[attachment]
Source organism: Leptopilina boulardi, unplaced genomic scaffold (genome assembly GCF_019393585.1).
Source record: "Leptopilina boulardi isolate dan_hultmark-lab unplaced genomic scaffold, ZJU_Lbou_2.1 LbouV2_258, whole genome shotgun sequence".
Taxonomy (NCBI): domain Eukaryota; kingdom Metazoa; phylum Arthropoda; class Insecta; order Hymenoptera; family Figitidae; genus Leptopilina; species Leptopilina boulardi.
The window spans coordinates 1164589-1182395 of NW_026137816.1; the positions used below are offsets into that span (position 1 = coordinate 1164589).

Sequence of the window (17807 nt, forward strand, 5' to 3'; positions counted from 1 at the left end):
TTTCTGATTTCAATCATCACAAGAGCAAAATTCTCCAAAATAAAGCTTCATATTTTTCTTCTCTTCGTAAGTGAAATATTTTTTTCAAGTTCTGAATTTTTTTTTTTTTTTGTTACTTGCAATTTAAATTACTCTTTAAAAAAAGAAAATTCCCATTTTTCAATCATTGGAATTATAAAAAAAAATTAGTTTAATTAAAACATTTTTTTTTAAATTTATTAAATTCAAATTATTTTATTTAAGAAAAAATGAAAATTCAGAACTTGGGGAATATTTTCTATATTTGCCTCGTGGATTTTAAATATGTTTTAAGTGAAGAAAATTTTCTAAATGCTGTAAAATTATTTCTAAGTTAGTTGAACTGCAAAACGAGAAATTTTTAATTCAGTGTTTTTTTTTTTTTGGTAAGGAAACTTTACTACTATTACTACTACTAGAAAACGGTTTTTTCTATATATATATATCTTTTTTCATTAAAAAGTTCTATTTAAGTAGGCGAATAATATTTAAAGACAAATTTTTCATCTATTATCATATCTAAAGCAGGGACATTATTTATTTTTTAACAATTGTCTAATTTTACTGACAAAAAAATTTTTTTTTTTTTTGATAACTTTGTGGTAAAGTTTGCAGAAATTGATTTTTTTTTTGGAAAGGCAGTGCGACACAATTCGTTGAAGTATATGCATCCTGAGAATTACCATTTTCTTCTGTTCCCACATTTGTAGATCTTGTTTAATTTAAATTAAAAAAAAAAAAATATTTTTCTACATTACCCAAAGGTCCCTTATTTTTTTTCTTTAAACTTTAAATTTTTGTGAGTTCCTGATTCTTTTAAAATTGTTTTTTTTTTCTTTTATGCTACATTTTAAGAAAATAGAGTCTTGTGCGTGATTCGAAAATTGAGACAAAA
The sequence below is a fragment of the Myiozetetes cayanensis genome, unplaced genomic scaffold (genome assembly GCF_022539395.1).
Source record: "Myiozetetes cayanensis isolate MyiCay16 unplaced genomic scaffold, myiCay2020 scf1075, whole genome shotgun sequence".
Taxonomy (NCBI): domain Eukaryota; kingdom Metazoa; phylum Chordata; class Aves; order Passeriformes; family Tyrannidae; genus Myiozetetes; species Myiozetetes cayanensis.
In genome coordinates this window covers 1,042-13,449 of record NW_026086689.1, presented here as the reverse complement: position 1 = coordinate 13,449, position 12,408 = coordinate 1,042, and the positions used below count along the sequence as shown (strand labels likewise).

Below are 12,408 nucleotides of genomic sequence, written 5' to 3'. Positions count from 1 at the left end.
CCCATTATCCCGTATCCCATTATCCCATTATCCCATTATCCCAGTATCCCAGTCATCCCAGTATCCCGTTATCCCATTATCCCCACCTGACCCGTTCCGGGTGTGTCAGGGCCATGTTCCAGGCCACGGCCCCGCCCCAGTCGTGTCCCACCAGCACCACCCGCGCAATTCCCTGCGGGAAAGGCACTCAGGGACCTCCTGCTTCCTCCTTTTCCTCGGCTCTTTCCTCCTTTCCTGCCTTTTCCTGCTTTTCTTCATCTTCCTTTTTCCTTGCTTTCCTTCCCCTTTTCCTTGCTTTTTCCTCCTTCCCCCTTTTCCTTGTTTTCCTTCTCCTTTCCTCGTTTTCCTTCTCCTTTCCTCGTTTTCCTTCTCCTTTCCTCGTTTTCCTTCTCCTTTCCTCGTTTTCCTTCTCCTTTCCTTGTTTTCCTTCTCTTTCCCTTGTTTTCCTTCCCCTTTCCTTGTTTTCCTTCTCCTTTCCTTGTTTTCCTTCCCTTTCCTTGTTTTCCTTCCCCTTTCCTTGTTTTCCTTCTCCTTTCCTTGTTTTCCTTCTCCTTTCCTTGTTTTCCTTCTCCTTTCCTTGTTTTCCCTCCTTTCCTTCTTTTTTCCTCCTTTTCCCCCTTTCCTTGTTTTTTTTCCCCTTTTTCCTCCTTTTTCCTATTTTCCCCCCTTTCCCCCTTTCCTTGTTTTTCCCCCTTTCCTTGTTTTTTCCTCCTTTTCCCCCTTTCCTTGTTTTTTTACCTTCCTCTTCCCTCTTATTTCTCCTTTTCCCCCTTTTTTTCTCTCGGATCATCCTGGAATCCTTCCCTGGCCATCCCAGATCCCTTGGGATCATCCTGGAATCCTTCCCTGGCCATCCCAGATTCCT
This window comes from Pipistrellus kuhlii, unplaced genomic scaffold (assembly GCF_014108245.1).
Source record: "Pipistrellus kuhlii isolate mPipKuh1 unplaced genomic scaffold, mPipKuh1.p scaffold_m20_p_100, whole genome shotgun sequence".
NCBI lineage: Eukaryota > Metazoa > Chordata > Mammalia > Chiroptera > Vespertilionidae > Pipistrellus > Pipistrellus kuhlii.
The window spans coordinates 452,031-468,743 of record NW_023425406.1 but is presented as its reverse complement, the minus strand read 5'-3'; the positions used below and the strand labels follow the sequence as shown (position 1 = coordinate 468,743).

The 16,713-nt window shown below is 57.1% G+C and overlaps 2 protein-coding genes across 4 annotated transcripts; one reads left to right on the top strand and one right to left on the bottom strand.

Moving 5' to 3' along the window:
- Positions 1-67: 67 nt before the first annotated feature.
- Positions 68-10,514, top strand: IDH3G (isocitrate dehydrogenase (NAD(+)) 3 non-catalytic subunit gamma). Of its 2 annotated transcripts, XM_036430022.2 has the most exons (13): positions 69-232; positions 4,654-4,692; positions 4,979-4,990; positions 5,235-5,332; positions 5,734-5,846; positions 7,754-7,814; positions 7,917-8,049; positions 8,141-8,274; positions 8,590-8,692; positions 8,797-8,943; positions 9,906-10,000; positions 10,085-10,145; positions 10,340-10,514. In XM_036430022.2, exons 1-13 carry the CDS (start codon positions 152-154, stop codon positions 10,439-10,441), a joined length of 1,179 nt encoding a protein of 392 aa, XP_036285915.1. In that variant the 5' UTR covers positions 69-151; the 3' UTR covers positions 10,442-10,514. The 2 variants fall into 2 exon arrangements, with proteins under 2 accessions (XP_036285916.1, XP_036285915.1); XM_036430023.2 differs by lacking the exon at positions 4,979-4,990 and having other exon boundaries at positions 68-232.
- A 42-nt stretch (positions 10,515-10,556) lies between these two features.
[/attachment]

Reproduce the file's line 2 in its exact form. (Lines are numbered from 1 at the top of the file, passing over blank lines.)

Source record: "Leptopilina boulardi isolate dan_hultmark-lab unplaced genomic scaffold, ZJU_Lbou_2.1 LbouV2_258, whole genome shotgun sequence".